Dunkirk: The Movie
Christopher Nolan's Dunkirk is holding up as one of the summer's big blockbusters. With Wonder Woman the only clear other huge hit, I am not sure if Dunkirk's success is a product of the film itself or the fact people just want to see something that lives up to the billing for a change. Dunkirk is a solid movie. Having said that, it isn't a classic. It won't be up there with a Saving Private Ryan for instance. But it does hold your attention and the craft aspect of the film is nicely done.
One odd thing about the film that becomes quickly apparent is the lack of real lead acting parts. This is no reflection on the cast but more a product of the script itself. A lot was made of Harry Styles appearance in this film but truth is, that was more for P.R. purposes than not as almost every role in this movie is simply a supporting cast role. Consequently, there are no real standouts in the acting category here - with the exception of one.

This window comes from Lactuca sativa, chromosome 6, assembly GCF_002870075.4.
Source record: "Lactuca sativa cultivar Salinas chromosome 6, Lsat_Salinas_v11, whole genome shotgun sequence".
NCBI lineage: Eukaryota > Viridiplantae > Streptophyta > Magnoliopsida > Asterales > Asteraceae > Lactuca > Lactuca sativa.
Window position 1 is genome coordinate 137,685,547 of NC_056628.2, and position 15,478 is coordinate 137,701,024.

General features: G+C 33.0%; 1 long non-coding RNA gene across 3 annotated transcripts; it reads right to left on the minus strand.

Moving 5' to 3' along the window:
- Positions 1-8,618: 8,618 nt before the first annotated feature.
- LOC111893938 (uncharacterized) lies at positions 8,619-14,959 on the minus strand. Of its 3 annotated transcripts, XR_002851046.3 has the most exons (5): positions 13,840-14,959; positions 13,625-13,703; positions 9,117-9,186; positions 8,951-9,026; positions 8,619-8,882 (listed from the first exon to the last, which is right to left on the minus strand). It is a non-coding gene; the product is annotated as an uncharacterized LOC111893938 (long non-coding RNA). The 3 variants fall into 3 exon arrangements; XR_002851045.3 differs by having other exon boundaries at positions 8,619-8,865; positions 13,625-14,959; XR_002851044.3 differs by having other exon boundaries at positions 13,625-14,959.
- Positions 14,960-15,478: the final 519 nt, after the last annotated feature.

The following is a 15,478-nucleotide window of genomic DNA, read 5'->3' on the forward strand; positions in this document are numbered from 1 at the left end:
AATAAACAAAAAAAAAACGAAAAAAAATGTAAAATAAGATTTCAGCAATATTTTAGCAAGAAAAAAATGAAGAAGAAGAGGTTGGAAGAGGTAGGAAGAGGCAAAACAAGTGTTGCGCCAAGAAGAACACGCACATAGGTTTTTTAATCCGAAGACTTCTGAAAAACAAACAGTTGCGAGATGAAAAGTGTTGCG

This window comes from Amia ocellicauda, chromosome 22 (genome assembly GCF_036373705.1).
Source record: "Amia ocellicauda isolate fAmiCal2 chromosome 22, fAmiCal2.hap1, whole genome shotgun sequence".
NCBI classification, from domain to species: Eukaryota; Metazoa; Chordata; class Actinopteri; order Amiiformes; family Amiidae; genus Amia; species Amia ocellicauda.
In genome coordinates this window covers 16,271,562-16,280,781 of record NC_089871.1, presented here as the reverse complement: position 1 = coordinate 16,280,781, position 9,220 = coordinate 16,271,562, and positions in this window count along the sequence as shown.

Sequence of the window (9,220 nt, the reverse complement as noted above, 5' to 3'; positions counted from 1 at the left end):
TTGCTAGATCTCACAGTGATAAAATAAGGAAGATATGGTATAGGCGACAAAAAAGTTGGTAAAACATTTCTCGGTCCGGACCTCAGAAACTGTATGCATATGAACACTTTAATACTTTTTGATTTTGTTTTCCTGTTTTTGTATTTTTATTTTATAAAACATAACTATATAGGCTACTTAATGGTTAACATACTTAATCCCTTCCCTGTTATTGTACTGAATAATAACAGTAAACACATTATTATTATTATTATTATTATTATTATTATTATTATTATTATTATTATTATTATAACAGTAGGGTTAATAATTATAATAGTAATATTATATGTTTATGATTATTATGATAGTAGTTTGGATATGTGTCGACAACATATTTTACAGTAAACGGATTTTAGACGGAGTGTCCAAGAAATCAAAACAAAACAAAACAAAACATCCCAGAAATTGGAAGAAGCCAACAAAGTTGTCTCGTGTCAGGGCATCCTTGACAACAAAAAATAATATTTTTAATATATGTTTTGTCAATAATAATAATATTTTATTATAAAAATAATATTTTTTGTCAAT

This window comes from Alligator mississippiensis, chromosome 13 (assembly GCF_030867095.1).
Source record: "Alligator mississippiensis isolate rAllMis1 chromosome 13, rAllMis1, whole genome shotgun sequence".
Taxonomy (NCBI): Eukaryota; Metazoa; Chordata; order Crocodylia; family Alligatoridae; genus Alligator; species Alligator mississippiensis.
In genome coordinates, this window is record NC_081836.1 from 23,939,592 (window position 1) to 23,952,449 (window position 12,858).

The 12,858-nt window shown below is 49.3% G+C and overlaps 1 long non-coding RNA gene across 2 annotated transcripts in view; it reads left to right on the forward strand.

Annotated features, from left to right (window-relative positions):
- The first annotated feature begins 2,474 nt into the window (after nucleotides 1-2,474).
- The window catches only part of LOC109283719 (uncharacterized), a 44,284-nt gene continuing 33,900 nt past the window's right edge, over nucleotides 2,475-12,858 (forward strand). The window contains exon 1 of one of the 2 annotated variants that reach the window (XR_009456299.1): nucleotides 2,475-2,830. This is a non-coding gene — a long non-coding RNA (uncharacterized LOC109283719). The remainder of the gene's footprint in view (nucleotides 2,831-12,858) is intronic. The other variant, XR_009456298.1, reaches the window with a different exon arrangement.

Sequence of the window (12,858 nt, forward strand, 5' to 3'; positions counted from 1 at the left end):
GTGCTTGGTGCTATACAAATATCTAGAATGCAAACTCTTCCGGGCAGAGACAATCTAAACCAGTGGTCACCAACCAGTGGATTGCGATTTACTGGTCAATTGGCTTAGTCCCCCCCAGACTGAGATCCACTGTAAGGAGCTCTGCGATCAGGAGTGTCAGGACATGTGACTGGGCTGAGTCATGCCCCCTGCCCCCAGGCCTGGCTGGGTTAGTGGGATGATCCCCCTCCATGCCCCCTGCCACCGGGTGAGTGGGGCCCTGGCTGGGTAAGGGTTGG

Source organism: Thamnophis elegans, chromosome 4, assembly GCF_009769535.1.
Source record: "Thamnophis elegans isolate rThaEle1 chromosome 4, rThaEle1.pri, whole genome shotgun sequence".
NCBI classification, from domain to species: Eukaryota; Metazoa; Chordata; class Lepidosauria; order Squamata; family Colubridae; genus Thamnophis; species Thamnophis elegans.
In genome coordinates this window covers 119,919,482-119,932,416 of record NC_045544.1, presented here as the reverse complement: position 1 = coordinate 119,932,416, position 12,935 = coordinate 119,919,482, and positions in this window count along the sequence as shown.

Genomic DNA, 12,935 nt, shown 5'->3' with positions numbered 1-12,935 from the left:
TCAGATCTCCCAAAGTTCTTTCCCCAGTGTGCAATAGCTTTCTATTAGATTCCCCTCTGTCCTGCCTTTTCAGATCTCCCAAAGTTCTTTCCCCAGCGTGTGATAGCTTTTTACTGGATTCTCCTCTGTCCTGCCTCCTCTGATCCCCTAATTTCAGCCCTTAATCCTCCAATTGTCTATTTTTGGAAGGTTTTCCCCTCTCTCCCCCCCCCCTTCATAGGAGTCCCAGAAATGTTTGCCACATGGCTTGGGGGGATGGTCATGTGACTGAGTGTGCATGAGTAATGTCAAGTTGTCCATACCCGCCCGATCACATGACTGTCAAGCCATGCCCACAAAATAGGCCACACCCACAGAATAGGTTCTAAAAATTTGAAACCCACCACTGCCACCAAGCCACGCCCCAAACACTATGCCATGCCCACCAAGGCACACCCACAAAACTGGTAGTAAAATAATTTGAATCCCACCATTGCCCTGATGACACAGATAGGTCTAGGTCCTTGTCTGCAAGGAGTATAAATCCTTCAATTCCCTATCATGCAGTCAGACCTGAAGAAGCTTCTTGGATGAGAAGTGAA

He wasn't meant to be a lead with this script but the guy who steals this movie is Mark Rylance in the part of a small boat owner. He already has one Oscar for his supporting role in Bridge of Spies and I would think he has to be considered with another nomination for his role in this movie.
Christopher Nolan's directing was spot on. The camera work here is top-notch. In spite of the subject matter, this is a a beautiful film to watch which is probably also part of its appeal. The camera fills the gap for the lack of lines in the script.
Like I said, this won't be a classic movie but it is solid and worth the ticket price. On my rating scale, I give it a 4 of 5. Just wish they had given Rylance a larger part or put more acting in the story.